Dark matter galactic edges an unseen ground
Stars moving fast when they should slow down

Your floating in space
your headset drawn
nothing to listen to
all the stations gone

Do you hear it yet?
You need more than your ears
math, sensors, and signals
the offbeat sound of spheres

Space itself hears the sound
Dancing to static all around
birth sounds of the universe in the background
even with the universe cooling down

Your floating in space
your headset drawn
nothing to listen to
all the stations gone

A removed excerpt from “Property of Nature” after edits rendered the passage obsolete. Reproduced here with permission from the author (me).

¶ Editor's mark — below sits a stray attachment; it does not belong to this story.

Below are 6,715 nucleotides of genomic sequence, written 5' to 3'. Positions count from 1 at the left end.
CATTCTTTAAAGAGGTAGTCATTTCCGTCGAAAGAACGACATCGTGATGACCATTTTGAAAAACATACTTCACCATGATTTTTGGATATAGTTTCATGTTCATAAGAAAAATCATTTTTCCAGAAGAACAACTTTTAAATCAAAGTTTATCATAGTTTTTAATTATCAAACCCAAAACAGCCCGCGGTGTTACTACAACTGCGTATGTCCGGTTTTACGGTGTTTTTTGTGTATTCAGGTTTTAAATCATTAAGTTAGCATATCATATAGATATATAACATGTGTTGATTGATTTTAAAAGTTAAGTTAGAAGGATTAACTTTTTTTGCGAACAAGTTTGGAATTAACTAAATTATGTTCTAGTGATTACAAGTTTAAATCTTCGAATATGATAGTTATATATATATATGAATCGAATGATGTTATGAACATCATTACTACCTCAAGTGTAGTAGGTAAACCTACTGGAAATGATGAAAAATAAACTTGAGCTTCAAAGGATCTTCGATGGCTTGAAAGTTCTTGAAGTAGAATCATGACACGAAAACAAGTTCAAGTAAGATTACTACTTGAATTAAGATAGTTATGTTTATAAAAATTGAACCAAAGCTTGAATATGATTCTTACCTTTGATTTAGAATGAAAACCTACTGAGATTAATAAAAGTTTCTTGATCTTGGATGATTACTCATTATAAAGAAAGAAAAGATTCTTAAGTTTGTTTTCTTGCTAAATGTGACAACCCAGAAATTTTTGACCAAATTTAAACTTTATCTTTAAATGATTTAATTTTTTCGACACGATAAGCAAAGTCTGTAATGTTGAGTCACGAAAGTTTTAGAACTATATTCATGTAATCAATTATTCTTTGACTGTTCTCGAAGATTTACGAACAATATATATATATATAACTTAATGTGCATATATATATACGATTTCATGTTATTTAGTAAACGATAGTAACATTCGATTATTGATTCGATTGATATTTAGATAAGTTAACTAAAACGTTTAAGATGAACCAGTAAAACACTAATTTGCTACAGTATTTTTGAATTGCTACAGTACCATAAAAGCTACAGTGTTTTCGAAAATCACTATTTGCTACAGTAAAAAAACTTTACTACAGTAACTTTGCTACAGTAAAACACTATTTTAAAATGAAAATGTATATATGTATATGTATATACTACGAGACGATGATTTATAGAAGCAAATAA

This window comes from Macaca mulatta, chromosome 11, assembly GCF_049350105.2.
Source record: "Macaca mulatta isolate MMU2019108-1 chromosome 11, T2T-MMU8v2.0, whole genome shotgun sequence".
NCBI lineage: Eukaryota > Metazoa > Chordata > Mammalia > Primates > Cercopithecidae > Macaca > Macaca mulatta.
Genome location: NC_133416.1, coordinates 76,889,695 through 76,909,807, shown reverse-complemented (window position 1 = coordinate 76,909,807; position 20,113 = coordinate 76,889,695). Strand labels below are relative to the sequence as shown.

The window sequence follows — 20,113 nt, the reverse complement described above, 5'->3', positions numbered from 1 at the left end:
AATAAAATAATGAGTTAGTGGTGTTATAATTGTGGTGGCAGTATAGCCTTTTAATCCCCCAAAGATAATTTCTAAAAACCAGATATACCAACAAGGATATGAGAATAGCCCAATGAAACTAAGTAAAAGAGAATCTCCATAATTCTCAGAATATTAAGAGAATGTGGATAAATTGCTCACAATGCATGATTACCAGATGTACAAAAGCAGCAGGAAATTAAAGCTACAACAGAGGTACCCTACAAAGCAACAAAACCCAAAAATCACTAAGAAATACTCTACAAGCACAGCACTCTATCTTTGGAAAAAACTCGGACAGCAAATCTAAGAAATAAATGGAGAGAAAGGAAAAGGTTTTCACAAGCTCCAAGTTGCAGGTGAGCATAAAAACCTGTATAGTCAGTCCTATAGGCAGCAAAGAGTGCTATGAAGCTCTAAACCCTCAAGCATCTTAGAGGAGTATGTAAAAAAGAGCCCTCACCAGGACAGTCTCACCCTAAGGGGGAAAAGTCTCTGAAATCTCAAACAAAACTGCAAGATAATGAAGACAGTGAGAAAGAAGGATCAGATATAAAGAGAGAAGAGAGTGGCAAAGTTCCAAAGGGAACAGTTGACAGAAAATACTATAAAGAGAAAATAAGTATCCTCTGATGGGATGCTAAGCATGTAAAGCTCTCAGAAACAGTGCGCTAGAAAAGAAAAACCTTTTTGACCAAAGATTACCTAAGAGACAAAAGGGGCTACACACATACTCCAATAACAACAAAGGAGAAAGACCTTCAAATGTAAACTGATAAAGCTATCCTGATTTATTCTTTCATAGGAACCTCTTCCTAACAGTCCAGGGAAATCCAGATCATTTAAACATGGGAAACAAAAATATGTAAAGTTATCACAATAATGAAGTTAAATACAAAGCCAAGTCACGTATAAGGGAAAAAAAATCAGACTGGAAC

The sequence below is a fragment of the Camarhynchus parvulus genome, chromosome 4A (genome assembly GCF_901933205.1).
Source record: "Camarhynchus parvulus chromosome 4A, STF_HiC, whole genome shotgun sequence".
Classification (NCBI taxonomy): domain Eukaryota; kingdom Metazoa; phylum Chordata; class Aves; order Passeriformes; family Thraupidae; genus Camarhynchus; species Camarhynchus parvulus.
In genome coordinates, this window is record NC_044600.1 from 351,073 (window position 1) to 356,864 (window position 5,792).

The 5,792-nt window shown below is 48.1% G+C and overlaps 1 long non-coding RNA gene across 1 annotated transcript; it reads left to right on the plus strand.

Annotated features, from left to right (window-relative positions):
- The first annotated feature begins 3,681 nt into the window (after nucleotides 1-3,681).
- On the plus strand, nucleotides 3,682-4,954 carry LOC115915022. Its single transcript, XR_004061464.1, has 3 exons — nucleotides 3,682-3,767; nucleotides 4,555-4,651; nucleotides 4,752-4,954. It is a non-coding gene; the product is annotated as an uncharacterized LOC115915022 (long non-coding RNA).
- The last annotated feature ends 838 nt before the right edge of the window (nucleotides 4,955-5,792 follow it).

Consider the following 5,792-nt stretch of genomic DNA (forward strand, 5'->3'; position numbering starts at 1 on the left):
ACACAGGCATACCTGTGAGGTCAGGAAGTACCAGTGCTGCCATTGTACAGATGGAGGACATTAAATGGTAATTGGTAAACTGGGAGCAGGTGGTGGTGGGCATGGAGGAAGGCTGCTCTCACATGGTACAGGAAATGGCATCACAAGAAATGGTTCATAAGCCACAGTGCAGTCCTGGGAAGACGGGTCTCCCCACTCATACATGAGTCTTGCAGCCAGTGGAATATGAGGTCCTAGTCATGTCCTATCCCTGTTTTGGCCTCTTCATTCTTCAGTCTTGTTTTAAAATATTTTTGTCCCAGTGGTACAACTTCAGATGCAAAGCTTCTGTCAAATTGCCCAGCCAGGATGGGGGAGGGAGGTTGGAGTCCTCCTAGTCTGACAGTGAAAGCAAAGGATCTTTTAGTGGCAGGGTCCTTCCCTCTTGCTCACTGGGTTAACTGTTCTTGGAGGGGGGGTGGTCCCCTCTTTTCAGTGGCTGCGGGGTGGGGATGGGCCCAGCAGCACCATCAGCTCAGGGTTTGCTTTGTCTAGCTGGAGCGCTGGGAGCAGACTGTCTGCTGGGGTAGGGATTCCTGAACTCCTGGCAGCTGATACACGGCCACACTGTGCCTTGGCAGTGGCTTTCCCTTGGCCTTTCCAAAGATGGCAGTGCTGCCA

The State of Nature

Sometime in the near future…

As I walk along, I think of this trail as I hiked it decades ago. The signs posted at the trailhead used to say “Mountain Lion Warning.” On some trails, the warning signs would provide advice like “Be Large. Shout. If attacked, fight back”. I even remember some trails, not in this particular area, which posted “Grizzly Bear Warning.” The advice differed: “Play dead. Wait 10-20 minutes before getting up.”


On one hike, a friend and I debated the best strategy if someone was attacked by both a mountain lion and grizzly bear at the same time. I think we ended up agreeing they would be having a bad day and wouldn’t have to ”play” dead.